Wine review — McWilliams Mount Pleasant, Oyster Bay, Stone Dwellers and Holm Oak

McWilliams ‘Elizabeth’ Hunter Semillon 2004 $12-$17
Crème de Cassis de Dijon 500ml $15

Why risk the run of bland, sweet roses when you can render any dry white or bubbly pink – as well as tasty, fruity and bitter-sweet – with a splash of cassis?  The drier and more austere the wine the better as the tartness offsets the cassis sweetness – just as lemon juice tempers oily fish or lime juices spruces up the fruit salad. A good Aussie candidate is young Hunter semillon as it’s normally acidic, bone dry and low in alcohol. The blend is named Kir, after a former mayor of Dijon. Introduce Champagne, preferably an acidic style like Lanson NV, and you have Kir Royale.

Oyster Bay Marlborough Pinot Noir 2008 $17–$23
Stone Dwellers Strathbogie Ranges Pinot Noir 2008 $22–$25

In the mid to late nineties broad acre plantings of pinot, destined for red, not sparkling wine, began to appear in Marlborough. A decade on we’re seeing some terrific wines, some dead set serious, others, like Oyster Bay, offering pleasant, medium bodied expressions of this appealing grape variety. Pinot could become the region’s red equivalent of its globe-conquering sauvignon blanc. In Australia, too, we’re making ever better pinot, like this substantial Strathbogie Ranges version from the Plunkett and Fowles families. This is a far more serious effort – a real red, but still with the fragrance, suppleness, juicy depth and fine tannin structure of good pinot.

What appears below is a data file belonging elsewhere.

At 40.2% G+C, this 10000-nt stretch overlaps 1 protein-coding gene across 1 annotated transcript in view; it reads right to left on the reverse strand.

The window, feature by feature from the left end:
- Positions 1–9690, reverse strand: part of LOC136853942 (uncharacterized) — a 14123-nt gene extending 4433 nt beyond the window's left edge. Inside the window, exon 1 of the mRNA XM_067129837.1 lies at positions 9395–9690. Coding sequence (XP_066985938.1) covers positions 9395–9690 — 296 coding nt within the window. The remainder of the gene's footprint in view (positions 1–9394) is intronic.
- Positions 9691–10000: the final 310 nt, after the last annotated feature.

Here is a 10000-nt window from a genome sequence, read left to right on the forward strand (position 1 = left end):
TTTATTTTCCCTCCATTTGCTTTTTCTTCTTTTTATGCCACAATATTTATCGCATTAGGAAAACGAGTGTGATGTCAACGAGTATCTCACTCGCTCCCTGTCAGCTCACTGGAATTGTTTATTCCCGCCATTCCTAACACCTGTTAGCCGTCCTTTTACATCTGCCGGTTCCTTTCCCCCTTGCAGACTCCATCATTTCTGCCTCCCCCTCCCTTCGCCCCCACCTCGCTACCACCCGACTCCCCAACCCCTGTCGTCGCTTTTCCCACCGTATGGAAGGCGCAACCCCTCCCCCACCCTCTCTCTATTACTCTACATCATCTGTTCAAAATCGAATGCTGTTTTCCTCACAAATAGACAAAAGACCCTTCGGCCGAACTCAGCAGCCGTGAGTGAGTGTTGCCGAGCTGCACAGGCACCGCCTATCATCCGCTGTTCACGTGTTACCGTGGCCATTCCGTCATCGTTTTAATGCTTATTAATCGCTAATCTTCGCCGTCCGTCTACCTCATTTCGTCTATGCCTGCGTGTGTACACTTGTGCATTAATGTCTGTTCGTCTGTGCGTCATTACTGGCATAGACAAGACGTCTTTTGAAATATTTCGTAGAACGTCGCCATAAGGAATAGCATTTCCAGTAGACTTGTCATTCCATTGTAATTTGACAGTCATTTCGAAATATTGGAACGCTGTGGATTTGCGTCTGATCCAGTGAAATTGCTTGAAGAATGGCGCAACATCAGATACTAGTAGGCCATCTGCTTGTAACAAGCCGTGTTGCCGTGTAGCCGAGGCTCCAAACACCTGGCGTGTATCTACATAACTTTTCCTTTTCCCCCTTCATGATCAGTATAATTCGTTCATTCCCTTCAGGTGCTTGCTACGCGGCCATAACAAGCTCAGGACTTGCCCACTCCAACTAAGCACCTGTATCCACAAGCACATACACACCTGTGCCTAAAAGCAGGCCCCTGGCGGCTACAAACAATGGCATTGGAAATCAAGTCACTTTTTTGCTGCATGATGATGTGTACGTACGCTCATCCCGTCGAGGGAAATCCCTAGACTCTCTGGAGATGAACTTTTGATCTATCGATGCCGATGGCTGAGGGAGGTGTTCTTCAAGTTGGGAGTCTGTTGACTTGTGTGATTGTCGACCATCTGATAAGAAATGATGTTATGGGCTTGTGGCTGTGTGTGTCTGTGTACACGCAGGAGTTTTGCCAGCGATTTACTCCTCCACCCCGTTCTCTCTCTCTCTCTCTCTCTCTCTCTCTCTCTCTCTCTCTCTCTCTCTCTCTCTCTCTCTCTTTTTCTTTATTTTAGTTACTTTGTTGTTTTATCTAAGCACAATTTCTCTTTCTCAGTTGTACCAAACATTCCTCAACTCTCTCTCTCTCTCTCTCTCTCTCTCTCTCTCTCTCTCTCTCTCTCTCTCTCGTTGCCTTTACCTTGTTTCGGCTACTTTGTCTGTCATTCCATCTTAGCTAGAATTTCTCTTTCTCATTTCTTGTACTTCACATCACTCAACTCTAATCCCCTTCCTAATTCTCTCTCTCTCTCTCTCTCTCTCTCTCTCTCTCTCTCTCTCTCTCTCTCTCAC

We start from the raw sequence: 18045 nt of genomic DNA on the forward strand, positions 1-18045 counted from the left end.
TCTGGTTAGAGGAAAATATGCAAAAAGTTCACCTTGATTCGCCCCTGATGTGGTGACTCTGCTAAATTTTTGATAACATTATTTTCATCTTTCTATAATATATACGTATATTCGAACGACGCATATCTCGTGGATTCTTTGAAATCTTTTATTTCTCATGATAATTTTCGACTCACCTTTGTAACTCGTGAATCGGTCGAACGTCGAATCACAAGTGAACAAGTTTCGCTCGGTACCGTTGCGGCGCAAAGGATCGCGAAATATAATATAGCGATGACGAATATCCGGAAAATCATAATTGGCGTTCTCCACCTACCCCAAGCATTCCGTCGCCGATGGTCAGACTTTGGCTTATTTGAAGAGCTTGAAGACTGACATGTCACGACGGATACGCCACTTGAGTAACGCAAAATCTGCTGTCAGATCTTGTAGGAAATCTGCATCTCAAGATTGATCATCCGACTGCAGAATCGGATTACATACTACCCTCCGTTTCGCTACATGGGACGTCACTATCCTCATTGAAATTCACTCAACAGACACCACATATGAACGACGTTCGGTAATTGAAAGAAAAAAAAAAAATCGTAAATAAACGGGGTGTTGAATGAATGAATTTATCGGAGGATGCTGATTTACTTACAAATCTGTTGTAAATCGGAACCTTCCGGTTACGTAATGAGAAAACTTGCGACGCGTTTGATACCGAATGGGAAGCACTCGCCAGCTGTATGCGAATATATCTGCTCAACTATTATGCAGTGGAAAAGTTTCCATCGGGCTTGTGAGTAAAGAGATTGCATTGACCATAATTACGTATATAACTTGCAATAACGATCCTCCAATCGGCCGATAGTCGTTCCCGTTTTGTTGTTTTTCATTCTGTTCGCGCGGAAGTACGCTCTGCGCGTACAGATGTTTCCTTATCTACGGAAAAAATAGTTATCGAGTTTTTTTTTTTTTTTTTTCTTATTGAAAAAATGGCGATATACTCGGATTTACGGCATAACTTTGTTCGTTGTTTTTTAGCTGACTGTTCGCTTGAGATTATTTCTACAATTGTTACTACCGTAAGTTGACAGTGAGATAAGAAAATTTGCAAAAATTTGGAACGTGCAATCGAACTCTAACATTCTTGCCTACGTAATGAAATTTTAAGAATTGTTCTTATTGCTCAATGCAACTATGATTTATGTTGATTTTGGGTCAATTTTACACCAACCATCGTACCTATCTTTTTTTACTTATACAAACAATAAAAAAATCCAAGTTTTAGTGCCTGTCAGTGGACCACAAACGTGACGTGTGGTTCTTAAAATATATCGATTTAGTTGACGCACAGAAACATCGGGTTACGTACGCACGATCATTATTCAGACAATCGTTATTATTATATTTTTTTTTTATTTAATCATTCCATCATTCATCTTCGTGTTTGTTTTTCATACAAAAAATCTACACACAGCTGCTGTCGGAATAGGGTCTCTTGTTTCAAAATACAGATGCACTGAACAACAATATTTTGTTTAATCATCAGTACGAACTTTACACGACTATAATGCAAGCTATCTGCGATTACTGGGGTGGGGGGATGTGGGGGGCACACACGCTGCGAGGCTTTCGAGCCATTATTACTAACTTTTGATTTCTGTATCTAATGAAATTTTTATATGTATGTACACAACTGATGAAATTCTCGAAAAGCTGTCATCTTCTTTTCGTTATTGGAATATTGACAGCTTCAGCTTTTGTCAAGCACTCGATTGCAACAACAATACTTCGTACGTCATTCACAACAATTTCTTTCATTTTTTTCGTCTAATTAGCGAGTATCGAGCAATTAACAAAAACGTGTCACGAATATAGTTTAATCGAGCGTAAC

Holm Oak Tasmania Sauvignon Blanc 2009 $25
From a 12-hectare vineyard on the Tamar River, Holm Oak sauvignon blanc delivers stunningly fresh, herbal varietal flavours. It provides a light and subtle contrast to Marlborough’s turbo versions. And despite the lightness, there’s a juicy texture, derived from maturation on yeast lees, fleshing out the mid palate. Like the wines from Marlborough it’s a good example of how growing the variety in an appropriately cool climate delivers the right flavour and structure. The vineyard was planted in 1983 by Ian and Robyn Wilson. Their daughter Rebecca, a qualified winemaker, and her partner Tim Duffy now lease the vineyard and make the wines.

Copyright © Chris Shanahan 2009